A common way for researchers to model or graphically portray spatial knowledge of a large environment is by applying multidimensional scaling (MDS) to a set of pairwise distance estimations. We introduce two MDS-like techniques that incorporate people’s knowledge of directions instead of (or in addition to) their knowledge of distances. Maps of a familiar environment derived from these procedures were more accurate and were rated by participants as being more accurate than those derived from nonmetric MDS. By incorporating people’s relatively accurate knowledge of directions, these methods offer spatial cognition researchers and behavioral geographers a sharper analytical tool than MDS for studying cognitive maps.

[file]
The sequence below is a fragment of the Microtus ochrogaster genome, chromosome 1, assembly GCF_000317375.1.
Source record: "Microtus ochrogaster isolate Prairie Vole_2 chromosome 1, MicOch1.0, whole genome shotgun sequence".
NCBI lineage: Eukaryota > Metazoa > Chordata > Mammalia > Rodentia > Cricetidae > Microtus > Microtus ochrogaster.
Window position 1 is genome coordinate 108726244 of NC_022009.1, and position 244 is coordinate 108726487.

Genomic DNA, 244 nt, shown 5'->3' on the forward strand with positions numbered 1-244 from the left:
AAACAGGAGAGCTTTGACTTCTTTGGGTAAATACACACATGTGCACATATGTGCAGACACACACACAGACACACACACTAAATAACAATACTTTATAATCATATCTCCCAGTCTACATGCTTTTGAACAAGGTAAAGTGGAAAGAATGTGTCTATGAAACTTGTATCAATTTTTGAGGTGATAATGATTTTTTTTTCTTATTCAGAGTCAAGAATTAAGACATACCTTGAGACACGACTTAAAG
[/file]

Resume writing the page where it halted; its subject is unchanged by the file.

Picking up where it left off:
|Number of pages||9|
|Journal||Behavior Research Methods, Instruments, & Computers|
|Publication status||Published - May 2003|